Palmerston North mayoral candidate Lew Findlay wants dog owners to be treated the same as gun owners and have to be licensed to have one.
"A dog is very much like a gun. It can be used as a weapon.
"People should apply for permission to own a dog, not buy it then register it.
"You can't do that with a gun. You should not be able to do it with a dog."
Cr Findlay made the call at the Palmerston North City Council's planning and policy committee yesterday, during discussions on the council's annual dog report.
Head of environmental protection services Wayne Jameson said his unit was toughening up on dog registrations and, as a result, the number of menacing dogs in the community was likely to come down.
He said about 2 per cent of known dogs in the city had not been re-registered on time.
This week, 104 preferred dog owners who were late paying lost their status and their discounts and would have to reapply.
About 500 other owners would be getting visits and infringement notices, and from February animal control officers would be picking up unregistered dogs and impounding them.
Mr Jameson said of 575 dogs impounded last year, 189 were later destroyed because no-one claimed them and they were not suitable for rehoming.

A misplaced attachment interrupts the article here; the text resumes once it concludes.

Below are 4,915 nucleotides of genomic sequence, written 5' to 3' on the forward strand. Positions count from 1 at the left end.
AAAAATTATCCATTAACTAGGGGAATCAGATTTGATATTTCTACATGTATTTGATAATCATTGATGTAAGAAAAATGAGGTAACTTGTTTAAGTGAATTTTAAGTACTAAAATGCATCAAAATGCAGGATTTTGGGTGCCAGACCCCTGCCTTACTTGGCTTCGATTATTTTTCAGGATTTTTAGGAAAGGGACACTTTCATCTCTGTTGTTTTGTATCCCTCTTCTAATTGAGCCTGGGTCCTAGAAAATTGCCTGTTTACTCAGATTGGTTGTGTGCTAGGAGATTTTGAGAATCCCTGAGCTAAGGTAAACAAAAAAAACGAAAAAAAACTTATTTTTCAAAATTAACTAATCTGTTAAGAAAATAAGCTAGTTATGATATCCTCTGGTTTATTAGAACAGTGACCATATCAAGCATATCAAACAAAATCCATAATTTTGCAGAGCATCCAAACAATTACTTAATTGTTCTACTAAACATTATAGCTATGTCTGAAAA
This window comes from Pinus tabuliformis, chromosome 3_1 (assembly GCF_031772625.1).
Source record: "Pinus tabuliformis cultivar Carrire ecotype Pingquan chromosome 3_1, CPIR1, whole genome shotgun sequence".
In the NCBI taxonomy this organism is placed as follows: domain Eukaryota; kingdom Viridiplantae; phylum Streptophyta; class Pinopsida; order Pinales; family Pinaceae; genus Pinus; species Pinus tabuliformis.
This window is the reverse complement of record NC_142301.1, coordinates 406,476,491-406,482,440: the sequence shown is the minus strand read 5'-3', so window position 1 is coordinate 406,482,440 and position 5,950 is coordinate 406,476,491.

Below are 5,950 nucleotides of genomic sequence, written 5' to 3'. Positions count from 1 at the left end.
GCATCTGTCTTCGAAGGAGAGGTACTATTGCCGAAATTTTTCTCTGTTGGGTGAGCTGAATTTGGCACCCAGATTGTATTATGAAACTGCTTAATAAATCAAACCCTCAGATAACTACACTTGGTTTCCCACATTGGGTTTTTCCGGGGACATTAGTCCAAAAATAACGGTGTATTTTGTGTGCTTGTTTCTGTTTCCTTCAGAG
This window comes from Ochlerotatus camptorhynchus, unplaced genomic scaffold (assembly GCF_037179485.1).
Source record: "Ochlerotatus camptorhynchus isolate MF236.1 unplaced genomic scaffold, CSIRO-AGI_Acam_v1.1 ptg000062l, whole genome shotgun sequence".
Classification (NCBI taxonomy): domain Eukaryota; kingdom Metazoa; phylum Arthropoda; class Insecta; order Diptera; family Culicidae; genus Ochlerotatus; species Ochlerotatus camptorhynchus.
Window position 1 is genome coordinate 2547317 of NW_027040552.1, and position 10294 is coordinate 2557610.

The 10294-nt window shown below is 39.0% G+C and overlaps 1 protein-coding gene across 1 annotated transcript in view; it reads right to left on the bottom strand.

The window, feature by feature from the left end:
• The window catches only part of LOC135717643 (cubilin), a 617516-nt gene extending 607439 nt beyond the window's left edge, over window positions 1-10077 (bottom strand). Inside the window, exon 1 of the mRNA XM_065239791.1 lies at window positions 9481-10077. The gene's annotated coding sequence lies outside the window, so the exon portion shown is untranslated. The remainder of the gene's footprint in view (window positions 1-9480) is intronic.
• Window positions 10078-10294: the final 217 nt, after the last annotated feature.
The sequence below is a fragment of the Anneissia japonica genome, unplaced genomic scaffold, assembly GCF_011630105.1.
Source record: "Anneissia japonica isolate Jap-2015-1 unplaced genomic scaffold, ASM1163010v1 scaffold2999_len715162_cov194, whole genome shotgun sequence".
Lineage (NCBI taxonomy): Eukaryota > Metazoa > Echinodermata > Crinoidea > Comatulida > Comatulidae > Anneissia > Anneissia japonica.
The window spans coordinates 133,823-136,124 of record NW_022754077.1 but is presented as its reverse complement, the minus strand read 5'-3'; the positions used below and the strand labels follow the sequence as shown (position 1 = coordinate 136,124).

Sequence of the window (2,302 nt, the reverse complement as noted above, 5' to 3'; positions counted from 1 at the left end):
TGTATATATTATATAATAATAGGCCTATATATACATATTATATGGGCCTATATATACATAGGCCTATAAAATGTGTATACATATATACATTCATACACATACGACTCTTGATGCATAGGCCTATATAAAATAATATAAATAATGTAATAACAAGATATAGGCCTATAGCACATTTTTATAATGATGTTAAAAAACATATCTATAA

Nearly half the dogs put down were classified as menacing because of their breed, most of them american pitbull terriers. "There is a trend for people to not register and look after dogs like that. We are making a positive attempt to remove them from Palmerston North."
There were a total of 161 dogs in the city classified as menacing either because of their breed or behaviour.
They did not actually have to bite or attack before the classification could be enforced.
Menacing dogs had to be neutered, and wear a muzzle in public.
During the year, the city's 7602 dogs attracted 4486 complaints from the public, most commonly about barking or roaming.
Mr Jameson said many of the complaints related to the same dog, or same incident.
Barking complaints were often dealt with through owner education.
Roaming dogs were a challenge, as they had often moved on or gone home by the time staff checked them out.
Mr Jameson said staff had been out on foot patrols checking on behaviour in areas where dogs were allowed to run off the leash.
He said the vast majority of owners controlled their dogs well in those areas.
- © Fairfax NZ News
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